9. ^ s 13 direct discrimination, s 14 discrimination arising from disability, s 15 gender reassignment discrimination: cases of absence from work, s 16 pregnancy and maternity discrimination: non-work cases, s 17 pregnancy and maternity discrimination: work cases, s 18 indirect discrimination; Adjustments for disabled persons: s 19 duty to make adjustments, s 20 failure to comply with duty, s 21 regulations, s 22 comparison by reference to circumstances, s 23 references to particular strands of discrimination, s 24 harassment, s 25 victimisation
  10. ^ Employees: s 36 Employees and applicants, s 37 Employees and applicants: harassment, s 38 contract workers; Police officers: s 39 identity of employer, s 40 interpretation; Partners: s 41, partnerships, s 42 limited liability partnerships, s 43 interpretation; The Bar: s 44 barristers, s 45 advocates; Office holders: s 46 personal offices, s 47 public offices: appointments, etc, s 48 public offices: recommendations for appointments, etc., s 49 interpretation and exceptions; Qualifications: s 50 qualification bodies, s 51 interpretation; Employment services: s 52 employment service providers, s 53 interpretation; Trade organisations: s 54 trade organisations; Local authority members: s 55 official business of members, s 56 interpretation
  11. ^ s 57 Non-discrimination rule, s 58 Communications
  12. ^ Sex equality: s 59 Relevant types of work, s 60 Equal work, s 61 Sex equality clause, s 62 Sex equality rule, s 63 Sex equality rule: consequential alteration of schemes, s 64 Defence of material factor, s 65 Exclusion of sex discrimination provisions, s 66 Sex discrimination in relation to contractual pay; Pregnancy and maternity equality: s 67 Relevant types of work, s 68 Maternity equality clause, s 69 Maternity equality clause: pay, s 70 Maternity equality rule, s 71 Exclusion of pregnancy and maternity discrimination provisions; Disclosure of information: s 72 Discussions with colleagues, s 73 Gender pay gap information; Supplementary: s 74 Colleagues, s 75 Interpretation and exceptions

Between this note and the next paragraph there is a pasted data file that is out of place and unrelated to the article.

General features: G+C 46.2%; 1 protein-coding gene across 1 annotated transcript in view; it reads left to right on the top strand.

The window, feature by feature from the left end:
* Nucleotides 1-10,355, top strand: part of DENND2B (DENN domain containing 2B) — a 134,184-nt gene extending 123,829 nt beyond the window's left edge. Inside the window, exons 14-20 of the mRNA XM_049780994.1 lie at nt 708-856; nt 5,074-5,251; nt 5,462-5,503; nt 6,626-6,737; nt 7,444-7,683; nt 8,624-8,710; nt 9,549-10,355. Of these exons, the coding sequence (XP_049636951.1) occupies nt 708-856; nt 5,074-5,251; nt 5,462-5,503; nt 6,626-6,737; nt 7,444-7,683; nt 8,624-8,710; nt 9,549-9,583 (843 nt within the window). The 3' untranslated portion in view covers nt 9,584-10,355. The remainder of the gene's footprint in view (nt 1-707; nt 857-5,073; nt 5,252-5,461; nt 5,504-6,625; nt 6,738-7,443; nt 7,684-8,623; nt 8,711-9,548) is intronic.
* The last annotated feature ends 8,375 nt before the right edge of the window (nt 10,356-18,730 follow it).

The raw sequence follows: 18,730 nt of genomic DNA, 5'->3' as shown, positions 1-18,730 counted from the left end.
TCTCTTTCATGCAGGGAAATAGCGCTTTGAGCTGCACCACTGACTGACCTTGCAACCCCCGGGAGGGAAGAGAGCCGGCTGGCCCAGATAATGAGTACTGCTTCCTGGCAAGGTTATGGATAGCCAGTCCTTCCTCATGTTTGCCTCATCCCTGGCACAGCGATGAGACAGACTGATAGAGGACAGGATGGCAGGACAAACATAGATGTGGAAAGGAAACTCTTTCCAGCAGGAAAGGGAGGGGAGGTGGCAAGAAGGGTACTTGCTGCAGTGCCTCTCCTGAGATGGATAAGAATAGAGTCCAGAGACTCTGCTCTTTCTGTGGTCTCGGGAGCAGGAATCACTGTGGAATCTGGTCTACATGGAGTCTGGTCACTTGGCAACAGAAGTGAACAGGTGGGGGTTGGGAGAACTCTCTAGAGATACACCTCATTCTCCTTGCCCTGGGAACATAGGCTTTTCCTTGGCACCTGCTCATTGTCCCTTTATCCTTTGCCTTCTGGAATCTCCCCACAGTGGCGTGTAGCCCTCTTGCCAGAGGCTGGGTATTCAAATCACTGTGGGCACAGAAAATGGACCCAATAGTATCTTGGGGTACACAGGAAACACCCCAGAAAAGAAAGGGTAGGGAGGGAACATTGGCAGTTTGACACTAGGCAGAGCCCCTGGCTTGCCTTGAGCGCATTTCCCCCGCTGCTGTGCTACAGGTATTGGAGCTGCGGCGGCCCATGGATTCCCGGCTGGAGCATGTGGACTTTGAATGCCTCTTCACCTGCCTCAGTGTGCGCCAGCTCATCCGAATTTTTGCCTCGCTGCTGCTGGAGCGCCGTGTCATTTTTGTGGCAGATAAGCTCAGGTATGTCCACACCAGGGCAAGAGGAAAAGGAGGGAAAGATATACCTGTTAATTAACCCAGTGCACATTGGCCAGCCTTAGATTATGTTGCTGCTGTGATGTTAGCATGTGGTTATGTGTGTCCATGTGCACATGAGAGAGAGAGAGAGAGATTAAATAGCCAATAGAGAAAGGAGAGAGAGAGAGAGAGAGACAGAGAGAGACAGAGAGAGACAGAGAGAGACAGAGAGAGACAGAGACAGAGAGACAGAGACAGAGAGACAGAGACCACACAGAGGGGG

13. ^ s 76 Ships and hovercraft, s 77 Offshore work, s 78 Interpretation and exceptions
  14. ^ s 182, reasonable adjustments; s 183 improvements to let dwelling houses
  15. ^ statutory provisions, national security, charities, sport, general, age
  16. ^ "Move to change succession laws". bbc.co.uk. 2008-04-20. Retrieved 2008-04-21. 
  17. ^ Andrew Pierce (29 April 2008). "U-turn on royal succession law change". London: The Telegraph. 
  18. ^ [2004] EWHC 860 (Admin)
  19. ^ a b English, Welsh bishops say Equality Bill redefines who can be priest[dead link]
  20. ^ "Equality Bill redefines who can be priest: UK Bishops". Cathnews.com. 2009-12-10. Retrieved 2010-06-03. [dead link]
  21. ^ Kirsty Walker (2009-11-18). "Christmas could be killed off by Harman's Equality Bill, bishops warn". London: Dailymail.co.uk. Retrieved 2010-06-03. 
  22. ^ UK Government attacked over Equality Bil[dead link]
  23. ^ "Myth-Busting: the Equality Bill and Religion" (PDF). Government Equalities Office. Archived from the original on 2010-01-10. Retrieved 2010-01-10. In the case of Ministers of Religion and other jobs which exist to promote and represent religion, the Bill recognises that a church may need to impose requirements regarding sexual orientation, sex, marriage and civil partnership or gender reassignment if it is necessary to comply with its teachings or the strongly held beliefs of followers. However, it would not be right to permit such requirements across all jobs within organised religions, such as administrators and accountants, and the Equality Bill makes this clear.

References[edit]

External links[edit]